Anonymous has a question on ACT’s tax policy
Act has a 25% (near) flat tax policy. If Act came to power:
-in which areas would they cut spending?
-would they have budget deficits?
At the last election, ACT had a policy of a top rate of all forms of taxation of 25%
It was not a flat tax as all those paying less than 25% would continue on the lower rate.
At a 25% rate, ACT would cut no spending. In 2002, the McLeod Report stated that NZ could drop to a 25% flat rate tax with no loss of revenue whatsoever. Huge budget surpluses also give any responsible government plenty of room to cut taxes while maintaining all current services.
ACT now advocates a “Taxpayer’s Bill of Rights”. Essentially ACT commits to freezing government spending at current levels. No increases without a 75% parliamentary majority, (to allow for emergencies such as war or a major public health crisis).
No budget deficits would be run.
The effect of this would be to gradually and painlessly reduce the proportion of government expenditure, proportionate to private spending, as the economy expands.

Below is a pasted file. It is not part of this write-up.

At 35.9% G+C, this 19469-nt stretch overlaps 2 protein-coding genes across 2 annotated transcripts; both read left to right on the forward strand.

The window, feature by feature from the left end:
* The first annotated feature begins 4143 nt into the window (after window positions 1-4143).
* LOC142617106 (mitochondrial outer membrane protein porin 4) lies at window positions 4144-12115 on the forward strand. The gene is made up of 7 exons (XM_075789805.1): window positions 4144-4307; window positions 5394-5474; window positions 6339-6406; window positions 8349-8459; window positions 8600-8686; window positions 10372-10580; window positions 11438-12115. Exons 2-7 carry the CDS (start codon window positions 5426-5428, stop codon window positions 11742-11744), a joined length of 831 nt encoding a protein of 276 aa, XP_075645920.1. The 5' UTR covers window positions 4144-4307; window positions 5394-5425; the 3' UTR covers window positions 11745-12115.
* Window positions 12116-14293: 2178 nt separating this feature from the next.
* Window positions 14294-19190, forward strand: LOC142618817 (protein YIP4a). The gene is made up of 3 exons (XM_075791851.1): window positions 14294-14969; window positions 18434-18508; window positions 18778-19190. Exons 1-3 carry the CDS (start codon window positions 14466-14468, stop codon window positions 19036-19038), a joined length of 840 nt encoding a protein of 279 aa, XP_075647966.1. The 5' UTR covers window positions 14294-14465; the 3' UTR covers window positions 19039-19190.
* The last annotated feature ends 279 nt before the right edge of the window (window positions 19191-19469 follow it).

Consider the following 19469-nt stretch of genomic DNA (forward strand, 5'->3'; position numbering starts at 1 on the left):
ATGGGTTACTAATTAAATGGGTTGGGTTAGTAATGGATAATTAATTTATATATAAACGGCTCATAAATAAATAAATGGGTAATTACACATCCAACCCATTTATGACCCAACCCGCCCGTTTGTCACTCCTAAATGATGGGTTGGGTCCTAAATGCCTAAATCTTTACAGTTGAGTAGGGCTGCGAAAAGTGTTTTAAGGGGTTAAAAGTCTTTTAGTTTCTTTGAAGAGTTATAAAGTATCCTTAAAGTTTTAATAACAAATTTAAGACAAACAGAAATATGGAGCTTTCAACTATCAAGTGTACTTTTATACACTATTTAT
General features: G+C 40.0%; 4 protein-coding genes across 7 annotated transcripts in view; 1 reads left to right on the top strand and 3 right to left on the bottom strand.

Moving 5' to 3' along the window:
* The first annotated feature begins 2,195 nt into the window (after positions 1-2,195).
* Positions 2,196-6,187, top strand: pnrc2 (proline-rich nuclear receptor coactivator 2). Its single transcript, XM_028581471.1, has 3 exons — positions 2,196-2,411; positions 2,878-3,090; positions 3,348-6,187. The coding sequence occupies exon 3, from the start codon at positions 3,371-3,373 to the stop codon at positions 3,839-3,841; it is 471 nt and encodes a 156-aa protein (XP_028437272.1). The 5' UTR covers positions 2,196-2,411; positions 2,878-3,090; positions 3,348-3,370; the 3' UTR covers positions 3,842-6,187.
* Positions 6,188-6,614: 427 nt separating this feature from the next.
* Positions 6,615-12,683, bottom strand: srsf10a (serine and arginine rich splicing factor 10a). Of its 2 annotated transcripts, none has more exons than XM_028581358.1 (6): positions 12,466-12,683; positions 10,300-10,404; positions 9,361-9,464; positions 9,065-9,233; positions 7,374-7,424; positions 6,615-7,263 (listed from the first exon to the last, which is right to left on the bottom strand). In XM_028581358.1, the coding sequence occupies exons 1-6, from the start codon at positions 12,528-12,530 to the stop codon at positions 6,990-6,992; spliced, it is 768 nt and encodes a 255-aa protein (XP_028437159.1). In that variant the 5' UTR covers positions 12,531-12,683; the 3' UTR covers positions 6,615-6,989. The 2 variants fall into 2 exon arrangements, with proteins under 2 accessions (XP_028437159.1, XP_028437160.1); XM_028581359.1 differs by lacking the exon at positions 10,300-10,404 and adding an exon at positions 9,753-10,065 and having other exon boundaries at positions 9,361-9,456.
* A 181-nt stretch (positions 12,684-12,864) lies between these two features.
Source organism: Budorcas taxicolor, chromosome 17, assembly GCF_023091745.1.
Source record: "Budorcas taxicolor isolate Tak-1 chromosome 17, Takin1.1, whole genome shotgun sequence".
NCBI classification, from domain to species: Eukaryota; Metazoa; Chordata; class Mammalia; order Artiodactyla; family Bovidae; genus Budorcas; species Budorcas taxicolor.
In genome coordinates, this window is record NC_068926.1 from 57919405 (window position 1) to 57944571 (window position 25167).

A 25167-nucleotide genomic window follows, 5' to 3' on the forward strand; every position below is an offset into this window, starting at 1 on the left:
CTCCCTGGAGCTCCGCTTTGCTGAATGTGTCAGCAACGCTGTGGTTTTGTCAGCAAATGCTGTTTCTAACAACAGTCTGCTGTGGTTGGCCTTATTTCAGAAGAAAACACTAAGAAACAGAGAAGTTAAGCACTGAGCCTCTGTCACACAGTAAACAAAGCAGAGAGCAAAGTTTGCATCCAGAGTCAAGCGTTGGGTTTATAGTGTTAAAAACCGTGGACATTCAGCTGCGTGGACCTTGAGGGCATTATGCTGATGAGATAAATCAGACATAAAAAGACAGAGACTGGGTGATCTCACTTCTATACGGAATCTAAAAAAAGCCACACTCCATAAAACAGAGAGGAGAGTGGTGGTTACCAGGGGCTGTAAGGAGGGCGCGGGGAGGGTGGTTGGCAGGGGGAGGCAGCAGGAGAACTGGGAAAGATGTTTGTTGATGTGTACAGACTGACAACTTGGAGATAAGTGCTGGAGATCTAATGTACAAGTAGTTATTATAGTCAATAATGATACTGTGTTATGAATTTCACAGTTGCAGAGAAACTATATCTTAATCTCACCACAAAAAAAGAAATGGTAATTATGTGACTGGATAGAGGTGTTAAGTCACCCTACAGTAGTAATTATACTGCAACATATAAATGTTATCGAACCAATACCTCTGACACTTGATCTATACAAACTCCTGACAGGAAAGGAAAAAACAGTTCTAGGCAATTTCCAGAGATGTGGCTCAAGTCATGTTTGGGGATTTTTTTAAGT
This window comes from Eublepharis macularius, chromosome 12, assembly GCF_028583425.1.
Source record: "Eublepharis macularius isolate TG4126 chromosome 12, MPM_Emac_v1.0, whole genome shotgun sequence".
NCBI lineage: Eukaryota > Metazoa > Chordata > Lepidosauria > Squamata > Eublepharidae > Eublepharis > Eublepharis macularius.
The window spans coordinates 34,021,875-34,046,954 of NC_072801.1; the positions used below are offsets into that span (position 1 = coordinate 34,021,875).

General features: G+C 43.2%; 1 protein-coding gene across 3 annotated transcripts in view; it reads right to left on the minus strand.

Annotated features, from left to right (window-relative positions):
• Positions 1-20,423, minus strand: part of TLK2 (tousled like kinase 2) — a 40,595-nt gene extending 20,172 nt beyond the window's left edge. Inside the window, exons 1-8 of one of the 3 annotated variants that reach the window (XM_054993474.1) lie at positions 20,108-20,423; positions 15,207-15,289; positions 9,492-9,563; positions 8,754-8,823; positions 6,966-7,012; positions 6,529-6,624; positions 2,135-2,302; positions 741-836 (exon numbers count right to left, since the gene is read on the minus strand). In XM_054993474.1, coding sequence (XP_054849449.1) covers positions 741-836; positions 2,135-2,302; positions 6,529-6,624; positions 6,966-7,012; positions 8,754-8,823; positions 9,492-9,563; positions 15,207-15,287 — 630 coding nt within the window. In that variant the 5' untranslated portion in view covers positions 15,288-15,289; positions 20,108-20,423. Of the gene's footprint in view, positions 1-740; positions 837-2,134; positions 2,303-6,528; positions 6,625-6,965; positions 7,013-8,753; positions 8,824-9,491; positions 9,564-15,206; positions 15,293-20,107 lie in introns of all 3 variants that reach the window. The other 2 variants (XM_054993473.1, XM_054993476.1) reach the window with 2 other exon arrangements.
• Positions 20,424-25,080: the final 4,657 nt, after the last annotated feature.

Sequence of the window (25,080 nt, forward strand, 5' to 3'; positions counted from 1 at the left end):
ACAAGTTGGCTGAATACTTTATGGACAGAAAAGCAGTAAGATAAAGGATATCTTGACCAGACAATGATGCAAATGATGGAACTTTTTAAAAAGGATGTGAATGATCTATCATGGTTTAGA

The well known “Laffer Curve” would also come into play here. According to Laffer, high tax levels produce certain revenues for the state, but lower tax levels can produce even more.
Imagine if we were all taxed at 80%. The government would get lots of tax, (for a while) but economic growth would be slow and may even go backwards.
If we were all taxed at 20%, economic activity would rise dramatically, more businesses would start and expand, wages would be bid up and more tax would be paid. The government would get the same, or more revenue at 20% as at 80%.
Also people would be far wealthier and more able to afford private education, health etc and so would depend less on the state.
I’m quoting from memory here but I believe the famous Caragata Report stateded that if NZ had adopted a 28% flat tax after WW2, that by the mid ’90s, this country would have been a staggering 250% richer.
Imagine that. Paying off your mortgage in six years, rather than 15.
Low flat taxes sound pretty damn good to me.